The Financial Conduct Authority (FCA) and the Bank of England (BoE) have outlined their plans to develop their data and analytics capabilities. Both authorities depend on access to high-quality data to fulfil their respective missions of maintaining monetary and financial stability, market integrity, effective competition and consumer protection.
The FCA’s refreshed Data Strategy sets out a transformation plan to become a highly data-driven regulator. The strategy outlines the organisation’s increased focus on the use of advanced analytics and automation techniques to deepen its understanding of how markets function and allow the FCA to efficiently predict, monitor and respond to firm and market issues. Alongside investment in new technology and increased use of external data, the FCA will pursue a broader transformation, investing in skills and new ways of working to enable it to better understand and use data and innovative technology. The approach includes data science units being established in selected parts of the organisation and exploitation of new opportunities arising from the FCA’s migration to cloud-based IT infrastructure.
The BoE has published a discussion paper, ‘Transforming data collection from the UK financial sector’, to improve the timeliness and effectiveness of data collection from firms across the financial system.
The BoE’s paper marks the first step of a review announced in its response to Huw van Steenis’ Future of Finance report, which recommended that the Bank develop a new digital data strategy. The DP sets out the issues facing the current data collection system and identifies and explores a series of potential solutions, to prompt feedback from and further discussion with industry.
“Advances in technology are changing the nature of the firms and markets we regulate,” said Christopher Woolard, executive director of Strategy and Competition at the FCA. “Our data strategy provides a clear path for us to ensure we have the necessary skills and processes in place to remain at the forefront of this change. In keeping with our mission, a data-driven approach to regulation allows us to anticipate harms before they crystallise, better understand the effect on consumers of changing business models and to regulate an increasing number of firms efficiently and effectively.”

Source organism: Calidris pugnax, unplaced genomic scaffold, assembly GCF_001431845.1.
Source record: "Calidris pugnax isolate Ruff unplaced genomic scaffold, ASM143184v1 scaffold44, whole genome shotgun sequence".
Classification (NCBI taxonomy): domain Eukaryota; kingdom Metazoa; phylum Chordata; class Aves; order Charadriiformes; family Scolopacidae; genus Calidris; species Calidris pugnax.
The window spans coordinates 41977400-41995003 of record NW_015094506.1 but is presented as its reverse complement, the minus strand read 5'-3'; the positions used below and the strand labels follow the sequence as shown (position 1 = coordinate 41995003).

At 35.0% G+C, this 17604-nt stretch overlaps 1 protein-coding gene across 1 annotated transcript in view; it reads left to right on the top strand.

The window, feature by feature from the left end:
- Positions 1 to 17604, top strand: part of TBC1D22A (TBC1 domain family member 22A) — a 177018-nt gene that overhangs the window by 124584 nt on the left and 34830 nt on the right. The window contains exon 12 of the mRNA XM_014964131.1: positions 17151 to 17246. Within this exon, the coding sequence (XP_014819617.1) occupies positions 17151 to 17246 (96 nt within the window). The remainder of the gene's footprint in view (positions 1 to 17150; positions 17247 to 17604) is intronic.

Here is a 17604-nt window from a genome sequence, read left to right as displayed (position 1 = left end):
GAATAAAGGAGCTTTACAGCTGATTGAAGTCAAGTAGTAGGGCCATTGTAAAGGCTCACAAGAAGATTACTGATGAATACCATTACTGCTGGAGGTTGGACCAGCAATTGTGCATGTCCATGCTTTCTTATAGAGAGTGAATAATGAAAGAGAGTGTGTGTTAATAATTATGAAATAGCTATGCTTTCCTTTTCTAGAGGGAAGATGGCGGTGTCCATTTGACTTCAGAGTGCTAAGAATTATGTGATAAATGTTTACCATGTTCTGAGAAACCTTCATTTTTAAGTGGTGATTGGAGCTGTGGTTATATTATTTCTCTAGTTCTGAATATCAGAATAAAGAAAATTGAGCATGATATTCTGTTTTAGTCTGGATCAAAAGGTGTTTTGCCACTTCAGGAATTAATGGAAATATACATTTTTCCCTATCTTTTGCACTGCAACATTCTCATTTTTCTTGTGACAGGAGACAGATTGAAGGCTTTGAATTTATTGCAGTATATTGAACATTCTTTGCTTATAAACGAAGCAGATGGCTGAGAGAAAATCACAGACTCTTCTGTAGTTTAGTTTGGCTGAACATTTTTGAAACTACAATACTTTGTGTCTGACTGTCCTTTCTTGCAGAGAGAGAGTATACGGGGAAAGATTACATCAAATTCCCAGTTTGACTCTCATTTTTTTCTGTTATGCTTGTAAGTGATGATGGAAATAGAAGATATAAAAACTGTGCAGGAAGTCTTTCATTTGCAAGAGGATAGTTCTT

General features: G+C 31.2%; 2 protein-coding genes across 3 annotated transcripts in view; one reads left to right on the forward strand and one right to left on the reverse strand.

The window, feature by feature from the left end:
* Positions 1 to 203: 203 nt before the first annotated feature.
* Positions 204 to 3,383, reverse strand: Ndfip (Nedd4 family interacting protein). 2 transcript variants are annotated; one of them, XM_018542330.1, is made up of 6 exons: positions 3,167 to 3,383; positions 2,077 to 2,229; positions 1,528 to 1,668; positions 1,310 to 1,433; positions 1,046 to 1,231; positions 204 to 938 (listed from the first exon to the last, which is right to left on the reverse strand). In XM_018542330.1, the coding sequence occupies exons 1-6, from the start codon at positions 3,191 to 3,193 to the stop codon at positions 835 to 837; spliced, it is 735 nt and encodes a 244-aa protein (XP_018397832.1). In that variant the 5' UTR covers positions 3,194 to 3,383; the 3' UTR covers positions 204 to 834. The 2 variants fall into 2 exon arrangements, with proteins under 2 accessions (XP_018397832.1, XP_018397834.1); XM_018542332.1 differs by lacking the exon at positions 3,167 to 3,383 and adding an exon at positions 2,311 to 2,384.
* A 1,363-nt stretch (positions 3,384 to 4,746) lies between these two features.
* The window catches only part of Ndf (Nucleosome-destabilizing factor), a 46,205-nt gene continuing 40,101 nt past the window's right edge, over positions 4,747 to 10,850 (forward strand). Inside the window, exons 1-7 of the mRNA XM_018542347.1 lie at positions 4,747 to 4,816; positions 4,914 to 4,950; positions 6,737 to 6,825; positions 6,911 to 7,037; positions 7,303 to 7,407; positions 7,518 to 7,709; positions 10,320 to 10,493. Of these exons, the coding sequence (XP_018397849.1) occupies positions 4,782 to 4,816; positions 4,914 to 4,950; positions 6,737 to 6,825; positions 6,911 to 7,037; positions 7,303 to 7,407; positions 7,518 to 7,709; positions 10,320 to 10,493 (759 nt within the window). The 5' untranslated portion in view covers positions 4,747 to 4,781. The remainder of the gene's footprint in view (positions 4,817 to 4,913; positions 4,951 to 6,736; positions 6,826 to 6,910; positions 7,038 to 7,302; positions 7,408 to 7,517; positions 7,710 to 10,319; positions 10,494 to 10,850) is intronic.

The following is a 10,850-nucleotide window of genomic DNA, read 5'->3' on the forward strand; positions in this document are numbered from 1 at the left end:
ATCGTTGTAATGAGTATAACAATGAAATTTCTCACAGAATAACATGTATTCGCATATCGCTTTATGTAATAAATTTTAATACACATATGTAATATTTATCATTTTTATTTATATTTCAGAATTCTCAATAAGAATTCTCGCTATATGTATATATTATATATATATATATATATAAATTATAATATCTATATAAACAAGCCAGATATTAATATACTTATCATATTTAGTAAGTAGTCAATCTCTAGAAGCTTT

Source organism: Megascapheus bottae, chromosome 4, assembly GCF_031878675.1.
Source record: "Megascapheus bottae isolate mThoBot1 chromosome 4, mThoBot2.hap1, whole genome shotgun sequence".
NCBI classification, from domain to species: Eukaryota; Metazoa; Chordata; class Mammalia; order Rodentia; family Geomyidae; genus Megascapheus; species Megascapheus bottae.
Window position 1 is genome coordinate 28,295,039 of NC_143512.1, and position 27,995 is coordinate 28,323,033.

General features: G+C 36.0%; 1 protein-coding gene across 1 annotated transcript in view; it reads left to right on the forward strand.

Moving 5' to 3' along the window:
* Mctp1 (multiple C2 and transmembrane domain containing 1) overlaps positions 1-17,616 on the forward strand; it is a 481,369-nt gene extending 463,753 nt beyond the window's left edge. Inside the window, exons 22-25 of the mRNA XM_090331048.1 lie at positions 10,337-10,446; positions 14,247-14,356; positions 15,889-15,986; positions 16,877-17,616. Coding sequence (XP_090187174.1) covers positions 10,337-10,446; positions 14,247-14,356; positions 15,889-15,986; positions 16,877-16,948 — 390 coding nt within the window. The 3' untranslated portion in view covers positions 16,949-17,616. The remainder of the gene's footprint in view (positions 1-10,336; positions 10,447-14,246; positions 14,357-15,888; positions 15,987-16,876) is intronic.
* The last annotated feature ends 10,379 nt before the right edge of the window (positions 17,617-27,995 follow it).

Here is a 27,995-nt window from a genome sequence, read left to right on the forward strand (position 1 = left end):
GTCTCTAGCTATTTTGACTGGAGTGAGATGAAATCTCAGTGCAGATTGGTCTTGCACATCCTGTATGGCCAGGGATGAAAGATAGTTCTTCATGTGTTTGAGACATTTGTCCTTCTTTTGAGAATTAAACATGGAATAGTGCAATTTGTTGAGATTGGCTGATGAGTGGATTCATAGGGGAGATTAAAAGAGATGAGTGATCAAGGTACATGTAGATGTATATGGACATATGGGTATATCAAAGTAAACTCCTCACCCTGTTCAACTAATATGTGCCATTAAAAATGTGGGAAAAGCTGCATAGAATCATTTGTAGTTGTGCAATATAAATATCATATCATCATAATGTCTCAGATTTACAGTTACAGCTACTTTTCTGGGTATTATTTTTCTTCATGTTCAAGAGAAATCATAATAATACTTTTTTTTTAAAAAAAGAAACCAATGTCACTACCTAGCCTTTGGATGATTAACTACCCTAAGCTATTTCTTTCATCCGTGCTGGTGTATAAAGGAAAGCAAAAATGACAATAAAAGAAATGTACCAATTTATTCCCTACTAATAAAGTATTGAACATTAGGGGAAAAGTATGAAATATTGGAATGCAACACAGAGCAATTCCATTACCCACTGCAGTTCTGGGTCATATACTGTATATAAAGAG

“Having the right data is vital to our role as a regulator, and to the ability of banks and insurers to manage themselves effectively,” commented Sam Woods, deputy governor for Prudential Regulation and CEO of the Prudential Regulation Authority. “Recent developments in technology should allow us to improve how we collect data from firms, making reporting more timely, more effective and less burdensome for firms. This is potentially a major change so we want to work closely with firms to make sure we get it right over the next decade - our discussion paper starts that process by setting out the strategic issues in order to stimulate a debate about the way forward.”
In addition, the FCA, the BoE and seven regulated firms have jointly published a Viability Assessment report on the latest Digital Regulatory Reporting (DRR) pilot. DRR will potentially allow firms to automatically supply data requested by the regulators, thereby reducing the cost of collection, improving data quality and reducing the burden of data supply on the industry. This document covers an assessment of the technological and economic factors that may impact a shift towards more automation in regulatory reporting.
Following this report, the BoE and FCA have committed to continue to work together to:
- Explore joint work on common data standards.
- Commission a joint review of the legal implications of writing reporting instructions as code.
- Commission a joint independent review of some of technical solutions explored as part of the DRR pilot.
- Collaborate closely while engaging with industry and planning future phases.
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